By Ethan Rickards and Bob Walker
Deftly blending into the shrubbery, the Canyon Towhee (Melozone fusca) is unlike other birds in its flying habits. Preferring to strut about on the ground or fly only for brief periods of time (for food or shelter), the Canyon Towhee’s domain is on land instead of the sky. As it runs across desert grasslands, the Canyon Towhee searches for the seeds of grasses and shrubs. Because of these habits these large sparrows have long tails and legs, which aid traveling across the grasslands.
You can find these non-migratory birds anywhere in Los Alamos County at any time of the year, including at the nature center, where they can often be found scurrying underneath the rails of the fences. They are perfectly happy to feed off the seed we provide at the nature center, but they also enjoy picking up moths and other insects. That bird you find lurking underneath your car in the morning, or in your garage, is very likely a Canyon Towhee.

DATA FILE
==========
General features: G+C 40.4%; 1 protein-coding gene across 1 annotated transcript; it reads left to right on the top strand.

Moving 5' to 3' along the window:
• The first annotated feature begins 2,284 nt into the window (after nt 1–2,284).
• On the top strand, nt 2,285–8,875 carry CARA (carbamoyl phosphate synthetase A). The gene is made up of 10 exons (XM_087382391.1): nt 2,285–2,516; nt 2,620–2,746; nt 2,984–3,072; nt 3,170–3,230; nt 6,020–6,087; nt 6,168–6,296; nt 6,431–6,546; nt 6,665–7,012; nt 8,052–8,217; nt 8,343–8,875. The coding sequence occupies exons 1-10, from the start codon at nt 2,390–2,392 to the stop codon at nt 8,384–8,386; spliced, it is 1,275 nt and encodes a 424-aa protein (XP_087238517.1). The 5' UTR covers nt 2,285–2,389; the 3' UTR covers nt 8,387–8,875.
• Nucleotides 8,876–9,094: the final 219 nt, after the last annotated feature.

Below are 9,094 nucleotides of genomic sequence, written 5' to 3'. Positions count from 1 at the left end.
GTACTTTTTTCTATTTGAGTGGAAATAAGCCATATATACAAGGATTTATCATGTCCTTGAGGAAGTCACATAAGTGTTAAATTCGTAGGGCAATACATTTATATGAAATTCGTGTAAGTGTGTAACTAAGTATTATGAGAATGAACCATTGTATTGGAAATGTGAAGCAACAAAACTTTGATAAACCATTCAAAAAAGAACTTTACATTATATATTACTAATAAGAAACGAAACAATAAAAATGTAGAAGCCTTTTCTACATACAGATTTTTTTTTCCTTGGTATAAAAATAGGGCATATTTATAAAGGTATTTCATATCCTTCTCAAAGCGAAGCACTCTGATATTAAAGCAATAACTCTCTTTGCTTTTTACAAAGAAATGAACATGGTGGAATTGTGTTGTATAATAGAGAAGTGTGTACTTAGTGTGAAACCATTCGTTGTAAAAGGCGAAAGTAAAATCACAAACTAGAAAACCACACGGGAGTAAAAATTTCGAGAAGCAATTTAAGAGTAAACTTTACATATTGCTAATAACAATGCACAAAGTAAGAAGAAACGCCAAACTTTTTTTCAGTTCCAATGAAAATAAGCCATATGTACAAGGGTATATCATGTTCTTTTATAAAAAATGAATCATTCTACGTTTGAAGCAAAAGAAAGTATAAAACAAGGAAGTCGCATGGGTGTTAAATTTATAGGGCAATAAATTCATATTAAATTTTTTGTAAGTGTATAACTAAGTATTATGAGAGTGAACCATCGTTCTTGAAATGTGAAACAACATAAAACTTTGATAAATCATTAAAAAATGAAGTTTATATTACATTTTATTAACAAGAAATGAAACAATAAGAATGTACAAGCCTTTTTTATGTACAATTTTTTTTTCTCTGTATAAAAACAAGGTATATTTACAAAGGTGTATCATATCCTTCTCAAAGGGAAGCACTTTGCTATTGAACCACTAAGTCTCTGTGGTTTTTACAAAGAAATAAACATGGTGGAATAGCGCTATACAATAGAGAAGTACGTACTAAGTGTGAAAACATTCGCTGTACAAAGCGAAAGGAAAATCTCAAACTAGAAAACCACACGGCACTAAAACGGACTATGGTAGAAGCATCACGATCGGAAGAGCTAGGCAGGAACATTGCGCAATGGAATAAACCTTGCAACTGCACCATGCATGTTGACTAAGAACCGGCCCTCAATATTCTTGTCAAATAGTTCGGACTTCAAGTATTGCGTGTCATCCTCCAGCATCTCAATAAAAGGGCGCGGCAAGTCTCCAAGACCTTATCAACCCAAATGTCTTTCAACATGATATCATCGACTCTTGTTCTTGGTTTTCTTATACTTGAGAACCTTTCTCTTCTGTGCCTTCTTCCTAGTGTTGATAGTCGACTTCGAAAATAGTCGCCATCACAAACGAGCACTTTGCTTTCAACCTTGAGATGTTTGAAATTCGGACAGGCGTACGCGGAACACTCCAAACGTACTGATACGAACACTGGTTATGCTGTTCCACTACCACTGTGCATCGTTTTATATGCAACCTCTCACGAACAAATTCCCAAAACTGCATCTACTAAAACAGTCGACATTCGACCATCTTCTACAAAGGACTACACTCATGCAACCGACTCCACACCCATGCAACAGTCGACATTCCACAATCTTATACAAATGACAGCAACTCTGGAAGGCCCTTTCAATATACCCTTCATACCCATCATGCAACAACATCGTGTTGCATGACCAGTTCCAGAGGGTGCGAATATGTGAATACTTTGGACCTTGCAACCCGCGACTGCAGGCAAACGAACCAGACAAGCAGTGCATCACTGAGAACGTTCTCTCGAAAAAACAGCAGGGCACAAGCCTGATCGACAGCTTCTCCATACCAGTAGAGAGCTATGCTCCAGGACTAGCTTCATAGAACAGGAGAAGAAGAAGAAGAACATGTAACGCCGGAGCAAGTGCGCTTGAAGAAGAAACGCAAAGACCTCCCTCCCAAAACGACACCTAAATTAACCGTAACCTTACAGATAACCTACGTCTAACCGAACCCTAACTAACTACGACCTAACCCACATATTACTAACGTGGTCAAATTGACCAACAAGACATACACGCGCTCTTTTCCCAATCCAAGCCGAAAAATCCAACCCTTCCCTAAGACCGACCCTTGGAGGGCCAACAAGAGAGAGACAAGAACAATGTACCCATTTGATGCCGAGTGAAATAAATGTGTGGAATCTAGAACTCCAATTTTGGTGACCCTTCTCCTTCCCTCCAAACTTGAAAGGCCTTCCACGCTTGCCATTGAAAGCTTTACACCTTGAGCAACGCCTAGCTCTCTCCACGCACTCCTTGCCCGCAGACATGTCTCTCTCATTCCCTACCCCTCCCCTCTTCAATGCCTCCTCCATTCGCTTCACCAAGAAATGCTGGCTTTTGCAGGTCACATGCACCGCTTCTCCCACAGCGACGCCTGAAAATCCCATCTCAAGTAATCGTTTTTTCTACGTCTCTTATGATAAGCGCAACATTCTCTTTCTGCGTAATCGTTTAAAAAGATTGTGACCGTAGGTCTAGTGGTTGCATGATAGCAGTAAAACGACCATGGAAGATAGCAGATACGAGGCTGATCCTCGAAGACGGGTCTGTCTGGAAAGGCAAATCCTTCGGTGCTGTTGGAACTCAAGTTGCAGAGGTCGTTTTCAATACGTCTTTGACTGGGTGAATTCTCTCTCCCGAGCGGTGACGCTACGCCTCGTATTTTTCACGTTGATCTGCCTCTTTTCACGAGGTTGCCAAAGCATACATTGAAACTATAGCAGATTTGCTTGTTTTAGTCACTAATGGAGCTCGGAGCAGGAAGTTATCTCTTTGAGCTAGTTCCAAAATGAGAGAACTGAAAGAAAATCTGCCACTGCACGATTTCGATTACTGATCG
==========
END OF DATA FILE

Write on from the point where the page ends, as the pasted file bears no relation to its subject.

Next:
The Canyon Towhee is a loamy brown, with hues of orange under the tail. Adults often have streaks of black underneath their throats. They commonly nest on the ground, at the base of shrubs that provide cover. They are fairly vocal, and you can learn to recognize their characteristic peeping calls and trilling song phrases.
Additional information about the the Canyon Towhee is available at identify.whatbird.com and allaboutbirds.org. Enjoy more beautiful photos of Canyon Towhees at the Brian Small and Jacob Spendelow web sites.